Further reading

  1. How to add a digital watermark

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Digital watermarking in print workflows – Part 1 – How to add a digital watermark

Digital watermarking is an emerging technology, part of the latest step on the evolution of product identification. Global Graphics Software has partnered with Digimarc, a leader in digital watermarking and a member of our Partner Network, to explore this topic and future developments.

In this first of two posts, Martin Bailey explains the ways you can add a digital watermark:

A digital watermark may be added in one of two ways:

1. Using steganography
If a product design includes images, whether photographic or generated digitally, data can be hidden within that image data using steganography. Steganography is the practice of concealing a message within another message or a physical object (source: Wikipedia).

In order to hide the data, the color values of individual pixels in the image are altered in a way that is intended to not be obvious to the human eye. The alterations may need to be applied slightly differently depending on the image content and the print technology to be used. This means it’s often valuable to be able to proof a design with the images in place, and to do that either on the printing device that will be used for production, or on one that has been carefully tuned to reproduce color, tones and levels of detail to match that production device.

Alternatively both the printer/converter and their customer can inspect the artwork and verify the Digimarc code using PACKZ® or CLOUDFLOW® Proofscope, professional prepress tools from HYBRID Software. As well as checking for the correctness of the code, this also allows verification that the code placement conforms to the customer’s requirements, and supports a formal approval process.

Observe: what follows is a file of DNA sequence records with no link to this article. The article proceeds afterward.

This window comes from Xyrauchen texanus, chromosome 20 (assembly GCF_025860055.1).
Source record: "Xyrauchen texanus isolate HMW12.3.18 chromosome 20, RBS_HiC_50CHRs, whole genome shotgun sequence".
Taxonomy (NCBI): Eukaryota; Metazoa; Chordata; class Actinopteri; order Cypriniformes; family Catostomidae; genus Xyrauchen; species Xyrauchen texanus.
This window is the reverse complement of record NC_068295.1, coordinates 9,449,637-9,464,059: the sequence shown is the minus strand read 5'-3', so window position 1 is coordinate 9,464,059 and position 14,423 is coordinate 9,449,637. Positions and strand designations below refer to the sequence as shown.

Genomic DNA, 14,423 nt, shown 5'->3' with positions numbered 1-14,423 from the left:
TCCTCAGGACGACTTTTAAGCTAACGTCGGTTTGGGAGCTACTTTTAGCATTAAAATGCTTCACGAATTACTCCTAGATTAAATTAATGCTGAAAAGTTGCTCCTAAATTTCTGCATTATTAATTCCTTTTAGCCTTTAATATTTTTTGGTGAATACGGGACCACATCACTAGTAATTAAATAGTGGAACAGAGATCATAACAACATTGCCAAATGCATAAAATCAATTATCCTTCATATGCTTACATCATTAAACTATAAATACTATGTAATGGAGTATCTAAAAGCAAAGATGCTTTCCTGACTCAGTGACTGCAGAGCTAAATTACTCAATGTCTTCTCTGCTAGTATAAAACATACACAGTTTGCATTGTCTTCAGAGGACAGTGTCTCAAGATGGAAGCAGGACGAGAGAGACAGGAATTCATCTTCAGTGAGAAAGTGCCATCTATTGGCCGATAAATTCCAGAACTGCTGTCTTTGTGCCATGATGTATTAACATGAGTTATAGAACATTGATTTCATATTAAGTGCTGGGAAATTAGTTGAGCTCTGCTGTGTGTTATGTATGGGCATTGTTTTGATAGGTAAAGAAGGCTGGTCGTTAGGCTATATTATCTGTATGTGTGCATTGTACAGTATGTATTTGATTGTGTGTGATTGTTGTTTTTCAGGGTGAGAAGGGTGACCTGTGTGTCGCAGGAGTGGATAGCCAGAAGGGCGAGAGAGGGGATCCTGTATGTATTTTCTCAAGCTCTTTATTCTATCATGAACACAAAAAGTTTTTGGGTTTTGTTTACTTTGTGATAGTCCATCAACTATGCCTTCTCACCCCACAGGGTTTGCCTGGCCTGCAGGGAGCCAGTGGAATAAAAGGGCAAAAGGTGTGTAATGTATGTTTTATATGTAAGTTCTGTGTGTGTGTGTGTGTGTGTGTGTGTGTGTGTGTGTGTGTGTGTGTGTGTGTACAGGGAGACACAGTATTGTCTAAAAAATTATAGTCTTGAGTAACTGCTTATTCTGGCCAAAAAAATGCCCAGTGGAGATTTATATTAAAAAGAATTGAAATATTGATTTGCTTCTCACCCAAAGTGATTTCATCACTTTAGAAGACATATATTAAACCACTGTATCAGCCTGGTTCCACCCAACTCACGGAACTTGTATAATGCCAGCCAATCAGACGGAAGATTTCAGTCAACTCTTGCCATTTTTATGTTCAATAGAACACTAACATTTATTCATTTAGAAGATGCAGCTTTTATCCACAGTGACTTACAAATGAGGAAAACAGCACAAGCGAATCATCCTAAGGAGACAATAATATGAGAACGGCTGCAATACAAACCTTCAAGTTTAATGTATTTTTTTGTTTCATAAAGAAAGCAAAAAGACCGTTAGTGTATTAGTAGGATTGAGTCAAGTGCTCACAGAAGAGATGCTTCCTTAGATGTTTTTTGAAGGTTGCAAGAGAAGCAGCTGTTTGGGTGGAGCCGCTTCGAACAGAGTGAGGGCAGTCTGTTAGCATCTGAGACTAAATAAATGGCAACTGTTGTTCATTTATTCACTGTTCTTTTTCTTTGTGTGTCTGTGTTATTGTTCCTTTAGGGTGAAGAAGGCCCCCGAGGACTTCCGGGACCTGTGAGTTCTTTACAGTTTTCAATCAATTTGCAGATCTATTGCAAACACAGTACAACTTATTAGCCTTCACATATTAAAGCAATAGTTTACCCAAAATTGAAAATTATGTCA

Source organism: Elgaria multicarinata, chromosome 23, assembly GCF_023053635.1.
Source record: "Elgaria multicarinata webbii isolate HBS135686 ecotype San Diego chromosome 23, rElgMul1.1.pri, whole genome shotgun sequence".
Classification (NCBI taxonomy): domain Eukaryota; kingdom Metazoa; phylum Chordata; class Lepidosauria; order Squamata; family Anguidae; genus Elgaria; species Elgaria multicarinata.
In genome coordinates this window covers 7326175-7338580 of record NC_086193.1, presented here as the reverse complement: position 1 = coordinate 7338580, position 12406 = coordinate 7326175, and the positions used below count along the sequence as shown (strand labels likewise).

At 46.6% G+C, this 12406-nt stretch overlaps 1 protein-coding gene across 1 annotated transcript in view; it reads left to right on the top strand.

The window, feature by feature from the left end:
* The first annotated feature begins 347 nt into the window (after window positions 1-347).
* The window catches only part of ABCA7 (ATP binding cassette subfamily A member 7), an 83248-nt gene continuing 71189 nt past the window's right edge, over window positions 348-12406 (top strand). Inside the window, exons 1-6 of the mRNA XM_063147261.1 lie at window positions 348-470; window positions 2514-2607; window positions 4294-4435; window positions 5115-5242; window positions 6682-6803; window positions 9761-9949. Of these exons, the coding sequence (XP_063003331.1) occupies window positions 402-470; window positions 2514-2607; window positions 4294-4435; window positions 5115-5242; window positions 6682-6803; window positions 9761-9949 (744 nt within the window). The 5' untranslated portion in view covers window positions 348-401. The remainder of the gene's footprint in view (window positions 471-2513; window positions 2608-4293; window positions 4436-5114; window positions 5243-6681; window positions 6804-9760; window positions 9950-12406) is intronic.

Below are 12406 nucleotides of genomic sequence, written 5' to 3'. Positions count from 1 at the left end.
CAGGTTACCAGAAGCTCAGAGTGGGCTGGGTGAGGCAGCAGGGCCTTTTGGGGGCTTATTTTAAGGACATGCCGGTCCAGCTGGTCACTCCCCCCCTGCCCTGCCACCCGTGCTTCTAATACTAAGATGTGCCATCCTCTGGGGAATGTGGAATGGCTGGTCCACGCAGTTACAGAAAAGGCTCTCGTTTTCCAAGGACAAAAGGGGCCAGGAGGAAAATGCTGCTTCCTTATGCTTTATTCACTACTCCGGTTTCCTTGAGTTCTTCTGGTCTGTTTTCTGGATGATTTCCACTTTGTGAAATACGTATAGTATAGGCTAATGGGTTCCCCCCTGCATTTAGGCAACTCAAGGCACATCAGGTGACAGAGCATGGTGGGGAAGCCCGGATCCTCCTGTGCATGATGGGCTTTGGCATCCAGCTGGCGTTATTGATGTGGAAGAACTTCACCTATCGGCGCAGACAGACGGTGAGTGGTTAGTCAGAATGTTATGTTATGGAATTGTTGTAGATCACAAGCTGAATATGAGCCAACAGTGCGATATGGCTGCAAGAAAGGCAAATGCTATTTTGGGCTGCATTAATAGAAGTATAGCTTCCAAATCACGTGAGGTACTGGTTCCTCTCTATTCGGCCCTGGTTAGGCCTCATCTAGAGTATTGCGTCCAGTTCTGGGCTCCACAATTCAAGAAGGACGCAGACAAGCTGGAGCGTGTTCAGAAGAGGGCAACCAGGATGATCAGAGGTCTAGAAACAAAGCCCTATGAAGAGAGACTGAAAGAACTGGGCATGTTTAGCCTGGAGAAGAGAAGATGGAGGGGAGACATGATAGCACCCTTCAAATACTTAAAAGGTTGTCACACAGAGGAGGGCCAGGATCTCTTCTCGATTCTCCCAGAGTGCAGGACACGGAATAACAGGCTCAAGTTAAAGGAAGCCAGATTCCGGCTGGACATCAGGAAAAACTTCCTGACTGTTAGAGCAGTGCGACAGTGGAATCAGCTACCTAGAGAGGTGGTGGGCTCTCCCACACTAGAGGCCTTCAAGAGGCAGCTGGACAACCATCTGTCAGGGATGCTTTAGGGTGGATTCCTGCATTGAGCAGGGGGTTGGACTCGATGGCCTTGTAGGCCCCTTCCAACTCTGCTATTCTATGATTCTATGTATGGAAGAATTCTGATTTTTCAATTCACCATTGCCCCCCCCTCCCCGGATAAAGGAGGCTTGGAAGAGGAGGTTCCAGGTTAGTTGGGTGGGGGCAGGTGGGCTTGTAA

Reviews of the proofed output may lead to a decision to re-embed the data into the image with slightly different parameters. Systems to automate that adjustment are improving, but the advisability of proofing means that steganography is best used at a point in the workflow where an appropriate review and reconfiguration may be made without disrupting throughput.

Steganography is a very effective technique if the same image will be used on every instance of an item because it can be difficult for a forger to reproduce. But if your goal is to encode unique data in each instance, you’d have to generate an altered image for each one. When you’re producing watermarks for a large number of instances that would mean generating a huge number of copies of what started off as a single image. In most workflows and for most products that’s not a commercially viable approach.

2. Artwork masking layer
The second method for adding a digital watermark is to overlay an “artwork masking layer” that encodes the desired data. This is a pattern of graphics across large areas of the design, making sure that those graphics are sufficiently fine that they are not immediately apparent to a viewer. In practice this usually means something that looks like a sprinkling of very fine dots under a magnifying glass or loupe.

A digital watermark as an artwork masking layer over a plain yellow area of a job.
A digital watermark as an artwork masking layer over a plain yellow area of a job.

These overlays are also very difficult for a forger to reproduce. They have the advantage over hiding data in images that they can also be used in efficient workflows to carry unique data for each product instance; there is much less data to handle for every copy.

This is an excerpt from the white paper: Optimizing Digital Watermarking in Print Workflows. To learn more about digital watermarking download your copy:

DOWNLOAD YOUR COPY OF THE WHITE PAPER

White paper: Optimizing digital watermarking in print workflows
White paper: Optimizing digital watermarking in print workflows

About the author

Martin Bailey, CTO, Global Graphics Software